City Stands by Its Ultimatum to Chill-Can
YOUNGSTOWN, Ohio – The city is sticking by its ultimatum that the Chill-Can project’s developer start operations and bring jobs to the city by the end of May or face legal action.
Law Director Jeff Limbian and the city’s outside counsel Joe Houser met with M.J. Joseph Development Corp. attorney Brian Kopp Friday to discuss Youngstown’s demand that the developer make good on two agreements it negotiated in 2017.
Little was accomplished during the meeting, Limbian says.
“It’s as close to an impasse as you’re going to get before we go to court,” he says. “I see that litigation is the most likely result unless we hear something significant from Mitchell Joseph.”
The city notified California-based M.J. Joseph Development Corp., a subsidiary of Joseph Company International, and its CEO Mitchell Joseph March 26 that it was in default of the two agreements. These agreements stipulated that the city would provide a $1.5 million site development grant and a 10-year 75% tax abatement so the company could begin work on a proposed $20 million campus devoted to research and development of the world’s first self-chilling can.
In return, the company pledged to create 237 jobs at the complex. According to the city, the development was supposed to have created at least 150 jobs by now.
However, since the project broke ground in November 2016, three unused buildings sit at the site and just a handful of people have been hired, mostly in maintenance and security. Not a single can has been produced.
Now, the city is seeking to claw back its $1.5 million and other associated costs, rescind the company’s tax break and reclaim the development site.
Limbian said that he’s not optimistic that Joseph will be able to reach the benchmarks regarding hiring and operations by May 24 or 25 – essentially 60 days after the city sent its letter to the CEO.
According to Limbian, Kopp said that the COVID-19 pandemic has slowed the developer’s progress on the project significantly and it will likely require more time to complete the complex.
“They wanted to come to some sort of terms. Our position is that this all fell apart before COVID,” Limbian says. “So, that’s really a non-starter.”
However, the company says it remains committed to the project, according to a statement issued by Joseph earlier this week. “I want to assure the people of the Mahoning Valley, especially the residents of the city of Youngstown, that we have never waivered in our commitment to the Chill-Can Beverage and Technology project,” he said. “To date, we have invested $5 million of our own funds into the project above and beyond the grant from the city and we will continue to do whatever is necessary to make the East Side facility a center of innovation and manufacturing.”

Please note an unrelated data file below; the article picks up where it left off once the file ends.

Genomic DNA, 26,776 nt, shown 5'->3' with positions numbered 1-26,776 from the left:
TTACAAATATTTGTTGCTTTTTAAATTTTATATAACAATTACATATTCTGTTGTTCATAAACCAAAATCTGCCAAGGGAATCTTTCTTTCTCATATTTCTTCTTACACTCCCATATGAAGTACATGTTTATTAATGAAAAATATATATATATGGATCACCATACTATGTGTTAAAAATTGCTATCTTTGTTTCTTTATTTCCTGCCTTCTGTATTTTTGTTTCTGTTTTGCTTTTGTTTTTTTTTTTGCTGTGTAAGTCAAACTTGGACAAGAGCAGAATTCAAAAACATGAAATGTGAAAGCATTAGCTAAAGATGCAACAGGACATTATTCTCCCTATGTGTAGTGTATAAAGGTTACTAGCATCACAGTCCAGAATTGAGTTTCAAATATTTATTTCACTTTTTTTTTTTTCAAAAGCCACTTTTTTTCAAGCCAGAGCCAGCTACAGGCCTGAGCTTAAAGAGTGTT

Limbian describes as “suspect” the claim that the developer has spent between $4 million and $5 million on the project, at least at the Youngstown site.
In a statement Friday, Kopp reiterated the company’s dedication to the project, but it’s not clear as of now whether the parties will be able to reach a settlement or agreement.
“My client is committed to this project,” Kopp said in an email. “But whether the differences with the city can be resolved is yet to be determined.”
Yet after more than four years since ground was broken for the project, city officials are skeptical.
“They say they’re committed to the project, but we just haven’t seen the signs of it,” he said.
Limbian said a second meeting with company representatives or legal counsel has not been scheduled.
The city allotted $1.5 million in wastewater grant money to Joseph to clear and develop the site – 22 acres on the East Side that was once populated by homes and residents. At the time of the Chill-Can development, most of those residents had moved, but about 12 remained.
In 2017, the city spent more than $360,000 to acquire those lots, relocate the residents and demolish the remaining houses in the neighborhood to make way for the project.
During a press conference April 1, Mayor Tito Brown said that he would prefer new jobs at the site rather than three empty buildings, and has tried since 2018 to work with the developer.
“Their benchmarks have been missed, and we have now moved on to legal options,” he said. “We displaced residents, were promised new jobs – those jobs have not happened.”
The mayor said that the best-case scenario is future job creation at the site. “I would rather have the jobs than the three buildings that are empty out there. We know we need these jobs.”
Limbian said Friday that there might be other parties interested in using the site and putting it to use. “There have been a couple of inquiries, so apparently there is some interest,” he said.
As for the Joseph Co. asking for more time to finish the project, Limbian thinks that time has expired.
“They think that this is a viable program that we just need to be patient about,” Limbian said. “Frankly, the mayor’s patience has run out.”
Copyright 2022 The Business Journal, Youngstown, Ohio.